He stopped thinking of himself as falling off the side of a building, and instead fixed his eyes on the street just a few feet above him, visualizing himself falling towards it. As he did, gravity seemed to bend gently until it was perpendicular to the plane he’d just been on, and he landed lightly on the sidewalk below.
He was pretty sure he’d lost the cop. He wasn’t even in Emperor Drive any more - he’d made it almost all the way to the central business district. Spires of glass and steel emblazoned with the names of banks and businesses stretched skyward, encircling the inward curve of the bay. The touch of the Conflux - the nexus of space-warping magic that Halcyon was built around - was most evident here, at the heart of commerce and tourism in the city-state.
Through the Conflux, Halcyon drew its skyline into recursive spirals and nested fractals, streets and buildings stretching from one plane to another, seemingly heedless of gravity or structural integrity. Even the bay was crafted into a freestanding water feature, the natural ebb and flow of the tide contorted into a series of cascading waterfalls that soared over the entire waterfront.
Despite the Hegemony being an authoritarian dictatorship with a good paint job, Ivan had to admit that it had made some inspired design decisions with the Conflux here. Of course, the central business district had been painstakingly sculpted to evoke this reaction in tourists. He was staying down in Leigang, Halcyon’s red-light district, and it was nowhere near as glamorous as this. Down there, the Conflux warped back alleys and side roads into a labyrinthine mess - every time he tried to head back to the cheap hotel he’d booked himself into, he got hopelessly turned around. If he’d been staying at the Intercontinental or the Albion Arms, he wouldn’t have had that problem.
Catching his breath atop an office building, he unslung the backpack and checked to make sure the money was accounted for. He sighed in relief as he saw the stacks of cash, but his breath caught in his chest as he noticed the tote bag stuffed into the backpack. It seemed Woon had ditched the evidence of his involvement in the drug deal. Smart. Even if cops caught him near the scene, he could claim to have nothing to do with it.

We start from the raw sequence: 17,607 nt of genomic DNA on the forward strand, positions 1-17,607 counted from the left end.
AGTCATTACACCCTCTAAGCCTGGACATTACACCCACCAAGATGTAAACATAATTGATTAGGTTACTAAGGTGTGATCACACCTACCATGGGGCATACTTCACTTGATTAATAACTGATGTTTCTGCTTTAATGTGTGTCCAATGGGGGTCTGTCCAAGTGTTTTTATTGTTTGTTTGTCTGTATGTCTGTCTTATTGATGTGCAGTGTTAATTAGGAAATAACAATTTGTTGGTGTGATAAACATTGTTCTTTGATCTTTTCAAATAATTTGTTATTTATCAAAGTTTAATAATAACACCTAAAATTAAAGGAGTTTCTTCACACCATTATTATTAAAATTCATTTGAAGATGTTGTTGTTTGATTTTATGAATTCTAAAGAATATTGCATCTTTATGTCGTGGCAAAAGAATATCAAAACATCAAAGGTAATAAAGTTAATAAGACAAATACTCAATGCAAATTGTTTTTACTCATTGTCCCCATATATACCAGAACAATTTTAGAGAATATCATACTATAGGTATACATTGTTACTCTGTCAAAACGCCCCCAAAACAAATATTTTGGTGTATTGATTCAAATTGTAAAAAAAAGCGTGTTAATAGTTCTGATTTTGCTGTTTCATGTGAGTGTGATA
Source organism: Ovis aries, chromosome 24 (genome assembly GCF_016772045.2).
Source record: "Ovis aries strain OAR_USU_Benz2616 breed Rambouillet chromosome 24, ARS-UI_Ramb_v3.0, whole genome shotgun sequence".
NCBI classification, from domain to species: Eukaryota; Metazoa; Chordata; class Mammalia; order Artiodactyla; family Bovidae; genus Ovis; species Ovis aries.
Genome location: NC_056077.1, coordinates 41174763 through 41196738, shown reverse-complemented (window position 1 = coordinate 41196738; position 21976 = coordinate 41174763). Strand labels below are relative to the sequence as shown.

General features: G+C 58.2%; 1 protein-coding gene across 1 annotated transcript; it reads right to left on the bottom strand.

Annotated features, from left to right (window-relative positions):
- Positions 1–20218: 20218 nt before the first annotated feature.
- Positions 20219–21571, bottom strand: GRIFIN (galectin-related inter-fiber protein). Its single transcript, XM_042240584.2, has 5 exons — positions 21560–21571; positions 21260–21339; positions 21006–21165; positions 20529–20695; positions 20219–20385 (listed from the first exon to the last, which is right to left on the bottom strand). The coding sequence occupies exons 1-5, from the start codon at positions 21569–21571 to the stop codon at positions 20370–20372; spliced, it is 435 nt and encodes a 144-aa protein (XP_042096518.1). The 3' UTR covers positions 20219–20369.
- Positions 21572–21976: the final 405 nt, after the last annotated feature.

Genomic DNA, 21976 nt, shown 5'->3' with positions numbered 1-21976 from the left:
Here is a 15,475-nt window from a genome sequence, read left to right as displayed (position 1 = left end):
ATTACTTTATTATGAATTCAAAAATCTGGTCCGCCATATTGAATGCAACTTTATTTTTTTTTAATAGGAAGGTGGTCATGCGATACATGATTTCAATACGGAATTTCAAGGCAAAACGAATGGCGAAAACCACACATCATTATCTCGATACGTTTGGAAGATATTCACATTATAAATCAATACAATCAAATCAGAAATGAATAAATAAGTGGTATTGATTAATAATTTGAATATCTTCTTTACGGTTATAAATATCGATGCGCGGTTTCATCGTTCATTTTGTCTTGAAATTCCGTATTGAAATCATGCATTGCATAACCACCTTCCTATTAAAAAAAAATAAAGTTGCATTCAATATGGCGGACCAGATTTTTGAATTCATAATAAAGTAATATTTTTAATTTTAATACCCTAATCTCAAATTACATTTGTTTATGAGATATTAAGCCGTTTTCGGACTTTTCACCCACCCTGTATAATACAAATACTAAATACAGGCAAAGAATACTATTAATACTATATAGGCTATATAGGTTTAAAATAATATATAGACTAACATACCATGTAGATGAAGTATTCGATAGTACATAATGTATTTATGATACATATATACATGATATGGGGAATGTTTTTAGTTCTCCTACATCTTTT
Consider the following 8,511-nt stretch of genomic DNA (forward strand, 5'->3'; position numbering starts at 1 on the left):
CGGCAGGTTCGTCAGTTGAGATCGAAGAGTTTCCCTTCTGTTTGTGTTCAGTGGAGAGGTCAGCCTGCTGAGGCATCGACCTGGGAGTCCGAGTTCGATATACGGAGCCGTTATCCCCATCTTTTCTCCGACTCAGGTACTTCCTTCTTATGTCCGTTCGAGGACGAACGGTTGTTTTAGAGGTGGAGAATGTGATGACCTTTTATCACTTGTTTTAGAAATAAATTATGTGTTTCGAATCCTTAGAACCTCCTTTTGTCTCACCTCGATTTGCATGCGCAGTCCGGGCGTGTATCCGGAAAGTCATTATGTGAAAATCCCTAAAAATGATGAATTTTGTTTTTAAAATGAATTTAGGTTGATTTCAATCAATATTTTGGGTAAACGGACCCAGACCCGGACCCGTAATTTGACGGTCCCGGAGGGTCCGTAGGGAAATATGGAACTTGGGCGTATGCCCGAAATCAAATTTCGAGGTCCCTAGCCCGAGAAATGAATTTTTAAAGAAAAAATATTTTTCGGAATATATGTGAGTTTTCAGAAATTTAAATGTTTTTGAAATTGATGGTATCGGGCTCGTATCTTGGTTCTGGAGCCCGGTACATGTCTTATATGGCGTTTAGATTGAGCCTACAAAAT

Woon’s loss was his gain, he supposed. He’d made a tidy profit from this escapade, forty thousand dollars in cash and what felt like a kilogram of pure icebreak. Fencing the drugs would be a challenge, but that was a problem for another day. For now, he had a meeting to prepare for. He put the backpack back on, making to leave, but froze in his tracks as the sound of creaking concrete came from behind him.
A half-formed figure rose from the floor, just human enough to be profoundly disturbing. He remembered reading about fossils, and how time and pressure could replace the particles of a once-living being with minerals. If someone were entombed in the detritus of a city for millenia, they might look like the Enforcer.
Tinted glass eyes glared at him from a polished concrete face as the Enforcer melded seamlessly out of the floor, like a swimmer emerging from a pool. Its limbs were a mishmash of brick and concrete, held together by metal cables interwoven to approximate muscle fibres. Parts of it were see-through, its skin made up of countless glass segments held in place by intricate metal framery, veins of glowing arclight pulsing within.
He’d seen Automata before. They bore as much resemblance to the monstrosity before him as a man resembled a gorilla. Automata were crafted with painstaking care, either by themselves or their bygone creators, and their beauty was difficult to overstate. By contrast, the Enforcer looked wrong on some fundamental level, setting off instinctive alarm bells the moment you set eyes on it. Nobody he’d spoken to in Halcyon really understood what Enforcers were, but the informal consensus was that they were the Hegemony’s handiwork, parts of Halcyon itself animated into policing constructs.
Enforcers could grab you from inside a locked room, drag you through the walls and straight into police custody, or single you out in the middle of a crowd and sink you into the concrete for the cops to pick you up at their leisure. Rumours of their powers abounded, but given the degree of fear and superstition they were treated with in the circles he moved in, he took these with a grain of salt. He’d never seen what they could do in person.
Time to find out.